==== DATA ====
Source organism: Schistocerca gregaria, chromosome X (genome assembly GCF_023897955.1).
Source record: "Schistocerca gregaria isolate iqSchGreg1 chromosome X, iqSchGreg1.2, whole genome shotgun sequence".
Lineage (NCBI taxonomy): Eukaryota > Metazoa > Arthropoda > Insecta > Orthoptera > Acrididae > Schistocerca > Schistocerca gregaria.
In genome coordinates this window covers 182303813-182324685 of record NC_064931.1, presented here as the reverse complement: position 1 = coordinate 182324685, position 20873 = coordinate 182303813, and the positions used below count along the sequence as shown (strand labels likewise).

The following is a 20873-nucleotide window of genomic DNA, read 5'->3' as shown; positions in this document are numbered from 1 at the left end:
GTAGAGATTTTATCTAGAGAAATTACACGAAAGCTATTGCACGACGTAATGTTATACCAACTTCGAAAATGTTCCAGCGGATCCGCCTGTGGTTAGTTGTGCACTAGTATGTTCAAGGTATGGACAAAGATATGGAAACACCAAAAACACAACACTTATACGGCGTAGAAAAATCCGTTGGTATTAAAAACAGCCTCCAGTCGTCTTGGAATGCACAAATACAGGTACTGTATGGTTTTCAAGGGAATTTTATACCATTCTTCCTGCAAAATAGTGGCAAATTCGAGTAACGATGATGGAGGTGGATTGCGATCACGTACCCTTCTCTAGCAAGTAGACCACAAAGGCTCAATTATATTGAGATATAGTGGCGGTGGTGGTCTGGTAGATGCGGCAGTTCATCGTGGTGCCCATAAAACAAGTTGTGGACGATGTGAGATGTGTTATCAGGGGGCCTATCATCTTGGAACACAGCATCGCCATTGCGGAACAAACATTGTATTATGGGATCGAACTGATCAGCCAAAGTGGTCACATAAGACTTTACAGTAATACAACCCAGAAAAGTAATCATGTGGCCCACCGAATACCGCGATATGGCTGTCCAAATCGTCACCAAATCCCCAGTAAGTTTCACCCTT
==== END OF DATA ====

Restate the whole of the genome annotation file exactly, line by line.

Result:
Source organism: Schistocerca gregaria, chromosome X (genome assembly GCF_023897955.1).
Source record: "Schistocerca gregaria isolate iqSchGreg1 chromosome X, iqSchGreg1.2, whole genome shotgun sequence".
Lineage (NCBI taxonomy): Eukaryota > Metazoa > Arthropoda > Insecta > Orthoptera > Acrididae > Schistocerca > Schistocerca gregaria.
In genome coordinates this window covers 182303813-182324685 of record NC_064931.1, presented here as the reverse complement: position 1 = coordinate 182324685, position 20873 = coordinate 182303813, and the positions used below count along the sequence as shown (strand labels likewise).

The following is a 20873-nucleotide window of genomic DNA, read 5'->3' as shown; positions in this document are numbered from 1 at the left end:
GTAGAGATTTTATCTAGAGAAATTACACGAAAGCTATTGCACGACGTAATGTTATACCAACTTCGAAAATGTTCCAGCGGATCCGCCTGTGGTTAGTTGTGCACTAGTATGTTCAAGGTATGGACAAAGATATGGAAACACCAAAAACACAACACTTATACGGCGTAGAAAAATCCGTTGGTATTAAAAACAGCCTCCAGTCGTCTTGGAATGCACAAATACAGGTACTGTATGGTTTTCAAGGGAATTTTATACCATTCTTCCTGCAAAATAGTGGCAAATTCGAGTAACGATGATGGAGGTGGATTGCGATCACGTACCCTTCTCTAGCAAGTAGACCACAAAGGCTCAATTATATTGAGATATAGTGGCGGTGGTGGTCTGGTAGATGCGGCAGTTCATCGTGGTGCCCATAAAACAAGTTGTGGACGATGTGAGATGTGTTATCAGGGGGCCTATCATCTTGGAACACAGCATCGCCATTGCGGAACAAACATTGTATTATGGGATCGAACTGATCAGCCAAAGTGGTCACATAAGACTTTACAGTAATACAACCCAGAAAAGTAATCATGTGGCCCACCGAATACCGCGATATGGCTGTCCAAATCGTCACCAAATCCCCAGTAAGTTTCACCCTT